It was a dry time, and the clouds of dust that arose from the street, (thronged with wagons at all hours), had covered every tree, shrub, and plant, with a thick coat, meridian of their beauty, a most dismal and forbidding aspect What a mistake, we had to exclaim, to come out of town, and spend so. much money on suburban residences, in such a place as this, where to step out of doors is to get deafened with noise, and blinded and covered with dust! Why did these men not rather choose some of those quiet streets that lie among the secluded, rural-looking districts! There they might hare tasted some of the sweets of country life, but here they cannot.
Something might be done, however, to make these residences on public streets much more, comfortable and agreeable than they generally are. The houses might be set further back, and masses of low trees and shrubs might be planted, to exclude the noise and dust, and give them an air of seclusion and quiet. No matter how retired the situation might be, we would plant sufficiently to shelter the interior of the garden, as well as the dwelling, from the wind, and to protect it from intrusion; so that, at all seasons, and at any time of the day, any member of the family might work, or amuse themselves as they saw fit, without being observed. Very few gardens are sufficiently sheltered. In the north, high winds prevail during the early spring months, so that, unless shelter be amply provided for, it is impossible to cultivate spring flowers successfully, or for ladies, or persons in delicate health, to enjoy daily the pleasures and recreations of a garden at that season.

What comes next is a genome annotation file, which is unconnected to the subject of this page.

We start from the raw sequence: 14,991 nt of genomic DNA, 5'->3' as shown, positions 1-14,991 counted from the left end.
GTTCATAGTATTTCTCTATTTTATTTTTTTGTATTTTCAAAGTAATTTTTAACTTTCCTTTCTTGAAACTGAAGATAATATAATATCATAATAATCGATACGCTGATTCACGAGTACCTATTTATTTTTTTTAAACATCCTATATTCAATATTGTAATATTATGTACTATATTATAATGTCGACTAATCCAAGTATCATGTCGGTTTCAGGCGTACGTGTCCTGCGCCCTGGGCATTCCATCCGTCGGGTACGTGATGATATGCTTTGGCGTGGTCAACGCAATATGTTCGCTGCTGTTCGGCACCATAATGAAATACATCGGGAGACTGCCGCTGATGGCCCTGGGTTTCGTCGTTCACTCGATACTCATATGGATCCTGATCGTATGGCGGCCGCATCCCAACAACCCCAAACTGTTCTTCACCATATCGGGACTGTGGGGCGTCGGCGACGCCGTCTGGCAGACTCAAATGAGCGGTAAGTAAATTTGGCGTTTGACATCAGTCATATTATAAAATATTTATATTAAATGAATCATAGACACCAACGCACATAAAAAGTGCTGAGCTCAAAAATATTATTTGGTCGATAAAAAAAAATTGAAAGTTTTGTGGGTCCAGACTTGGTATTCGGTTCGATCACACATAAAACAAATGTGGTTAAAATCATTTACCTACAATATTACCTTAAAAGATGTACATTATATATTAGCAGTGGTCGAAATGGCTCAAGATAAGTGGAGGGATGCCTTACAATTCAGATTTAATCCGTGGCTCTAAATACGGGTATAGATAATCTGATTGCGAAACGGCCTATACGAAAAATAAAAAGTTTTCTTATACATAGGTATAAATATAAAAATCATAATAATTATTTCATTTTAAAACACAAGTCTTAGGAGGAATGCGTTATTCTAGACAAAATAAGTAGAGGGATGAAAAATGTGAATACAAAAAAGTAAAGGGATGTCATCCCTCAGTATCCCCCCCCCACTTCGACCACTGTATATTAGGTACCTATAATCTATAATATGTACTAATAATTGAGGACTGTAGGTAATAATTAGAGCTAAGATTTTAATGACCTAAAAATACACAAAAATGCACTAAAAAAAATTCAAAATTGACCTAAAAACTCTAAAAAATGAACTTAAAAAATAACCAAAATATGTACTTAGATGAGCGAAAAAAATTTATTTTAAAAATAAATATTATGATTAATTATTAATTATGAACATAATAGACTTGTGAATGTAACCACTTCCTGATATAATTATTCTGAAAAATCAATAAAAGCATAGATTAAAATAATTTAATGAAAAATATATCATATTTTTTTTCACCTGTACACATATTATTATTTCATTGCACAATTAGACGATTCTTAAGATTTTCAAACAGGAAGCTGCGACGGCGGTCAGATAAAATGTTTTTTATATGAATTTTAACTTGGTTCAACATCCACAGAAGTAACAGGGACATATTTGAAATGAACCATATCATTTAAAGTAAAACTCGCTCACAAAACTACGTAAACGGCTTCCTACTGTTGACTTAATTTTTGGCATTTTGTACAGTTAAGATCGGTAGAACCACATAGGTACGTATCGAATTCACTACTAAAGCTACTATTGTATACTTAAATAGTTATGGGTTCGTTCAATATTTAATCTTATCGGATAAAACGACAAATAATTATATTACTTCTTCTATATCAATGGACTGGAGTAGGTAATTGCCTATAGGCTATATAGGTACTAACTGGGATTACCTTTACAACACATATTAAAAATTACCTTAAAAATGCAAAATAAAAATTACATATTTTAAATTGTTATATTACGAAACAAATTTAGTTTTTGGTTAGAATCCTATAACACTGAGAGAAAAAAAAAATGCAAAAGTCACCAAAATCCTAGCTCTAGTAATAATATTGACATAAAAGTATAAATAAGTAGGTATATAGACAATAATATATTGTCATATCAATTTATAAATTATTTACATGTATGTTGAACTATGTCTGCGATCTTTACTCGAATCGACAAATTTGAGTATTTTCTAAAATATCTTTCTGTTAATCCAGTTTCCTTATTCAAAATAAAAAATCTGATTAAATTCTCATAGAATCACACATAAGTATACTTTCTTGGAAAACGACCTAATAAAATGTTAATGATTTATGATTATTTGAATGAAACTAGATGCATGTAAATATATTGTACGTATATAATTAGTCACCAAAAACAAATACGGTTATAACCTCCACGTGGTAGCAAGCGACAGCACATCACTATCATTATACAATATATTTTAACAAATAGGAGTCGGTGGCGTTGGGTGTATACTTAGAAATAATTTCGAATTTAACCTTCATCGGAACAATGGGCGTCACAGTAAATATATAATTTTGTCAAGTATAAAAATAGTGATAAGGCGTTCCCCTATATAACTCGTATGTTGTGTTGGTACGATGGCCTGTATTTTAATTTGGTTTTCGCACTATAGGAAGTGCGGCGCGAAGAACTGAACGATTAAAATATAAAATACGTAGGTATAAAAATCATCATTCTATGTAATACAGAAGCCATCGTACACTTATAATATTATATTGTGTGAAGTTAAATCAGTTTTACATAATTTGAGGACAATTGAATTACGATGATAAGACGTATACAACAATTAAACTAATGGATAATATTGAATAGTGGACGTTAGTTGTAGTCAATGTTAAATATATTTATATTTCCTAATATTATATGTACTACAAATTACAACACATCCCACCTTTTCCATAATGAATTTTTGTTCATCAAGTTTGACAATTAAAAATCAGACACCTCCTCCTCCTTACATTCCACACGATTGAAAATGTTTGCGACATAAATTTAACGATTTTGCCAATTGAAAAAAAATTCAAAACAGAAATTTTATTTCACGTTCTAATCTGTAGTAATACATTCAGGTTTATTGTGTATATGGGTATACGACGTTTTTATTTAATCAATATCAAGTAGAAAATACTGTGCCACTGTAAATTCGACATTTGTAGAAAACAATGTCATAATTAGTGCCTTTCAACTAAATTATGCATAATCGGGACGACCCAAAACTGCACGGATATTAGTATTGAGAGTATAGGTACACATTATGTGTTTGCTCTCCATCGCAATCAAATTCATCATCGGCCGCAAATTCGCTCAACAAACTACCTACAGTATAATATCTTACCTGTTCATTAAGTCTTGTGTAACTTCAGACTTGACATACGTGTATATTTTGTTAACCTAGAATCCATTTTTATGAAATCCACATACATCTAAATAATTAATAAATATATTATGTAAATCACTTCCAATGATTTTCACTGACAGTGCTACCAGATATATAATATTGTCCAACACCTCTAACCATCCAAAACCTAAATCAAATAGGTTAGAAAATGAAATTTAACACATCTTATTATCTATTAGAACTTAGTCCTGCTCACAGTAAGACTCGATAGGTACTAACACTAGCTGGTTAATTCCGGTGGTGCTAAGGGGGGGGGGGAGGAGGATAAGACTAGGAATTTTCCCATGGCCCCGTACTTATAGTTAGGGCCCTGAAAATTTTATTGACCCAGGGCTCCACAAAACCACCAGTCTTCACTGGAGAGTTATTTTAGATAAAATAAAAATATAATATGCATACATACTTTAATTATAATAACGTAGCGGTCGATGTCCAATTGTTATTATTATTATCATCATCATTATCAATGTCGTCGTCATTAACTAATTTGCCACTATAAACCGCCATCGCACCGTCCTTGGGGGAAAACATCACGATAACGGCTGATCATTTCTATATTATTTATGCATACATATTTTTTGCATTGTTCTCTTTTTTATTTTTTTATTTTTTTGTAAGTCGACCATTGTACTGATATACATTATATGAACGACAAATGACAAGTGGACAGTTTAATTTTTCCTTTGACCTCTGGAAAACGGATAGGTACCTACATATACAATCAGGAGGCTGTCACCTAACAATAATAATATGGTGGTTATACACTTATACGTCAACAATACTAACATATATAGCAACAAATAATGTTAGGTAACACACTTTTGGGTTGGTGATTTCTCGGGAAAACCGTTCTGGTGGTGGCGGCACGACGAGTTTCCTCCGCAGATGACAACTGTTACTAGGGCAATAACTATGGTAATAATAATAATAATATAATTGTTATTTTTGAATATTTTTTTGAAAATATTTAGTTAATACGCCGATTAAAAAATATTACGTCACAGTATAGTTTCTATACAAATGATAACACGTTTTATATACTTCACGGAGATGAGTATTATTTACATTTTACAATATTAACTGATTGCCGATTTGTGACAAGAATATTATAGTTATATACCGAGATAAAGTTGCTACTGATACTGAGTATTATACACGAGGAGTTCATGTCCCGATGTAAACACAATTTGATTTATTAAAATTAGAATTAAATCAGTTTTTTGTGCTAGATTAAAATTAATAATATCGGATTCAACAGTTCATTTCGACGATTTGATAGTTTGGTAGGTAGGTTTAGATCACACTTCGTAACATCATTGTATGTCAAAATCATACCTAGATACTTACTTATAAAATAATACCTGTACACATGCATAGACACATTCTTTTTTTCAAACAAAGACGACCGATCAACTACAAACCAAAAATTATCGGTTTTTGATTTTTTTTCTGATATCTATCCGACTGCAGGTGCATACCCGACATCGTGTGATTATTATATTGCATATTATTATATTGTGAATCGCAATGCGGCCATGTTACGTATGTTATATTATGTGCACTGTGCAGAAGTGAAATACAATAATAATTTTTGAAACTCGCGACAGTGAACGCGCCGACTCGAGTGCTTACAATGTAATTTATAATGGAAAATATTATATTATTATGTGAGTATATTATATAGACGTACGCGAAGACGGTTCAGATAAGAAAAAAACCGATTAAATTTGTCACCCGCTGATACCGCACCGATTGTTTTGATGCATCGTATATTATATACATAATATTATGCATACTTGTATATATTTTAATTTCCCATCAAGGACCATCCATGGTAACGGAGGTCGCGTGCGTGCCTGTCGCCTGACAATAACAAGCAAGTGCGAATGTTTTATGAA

Farmers gardens and dwellings are, as a general thing, sadly deficient in shelter and protection. The house is usually placed, for convenience, close to the highway, and the garden and door-yard inclosed with low, painted board fences. A row of trees, along the street, is all that seems to them necessary; and the consequence is, there is not a spot that can offer pleasant out-door recreation until summer arrives. Why can they not plant, on the exposed sides of their residences, thick belts of forest trees, to break off the winds, and inclose their gardens with high board fences, or what is much more sightly, Arbor Vibe screens. Ladies, children, or infirm persons, who may desire out-door exercise, would then have some opportunity of enjoying it with safety and comfort This provision for shelter, on an ample scale, should be one of the earliest cares of every man who goes about the work of improvement in our boisterous climate, where we have winter full half the year. It is a great sacrifice to people who live in the country or in the suburbs of a city, to be shut up in the house six whole months together.
Winter walks and resorts need to be provided more than summer, because in summer almost every place is pleasant in the country.
We do not propose to recommend that people should inclose their gardens with high walls, as though they were prisons, or to surround them with thickets of trees to such an extent as would give them an air of exclusiveness, obstruct their views beyond their own boundaries, or impede too much the circulation of air. These extremes are as much to be guarded against as that of too great exposure. There is a medium which every person of good sense will discover, if they but give the subject due reflection.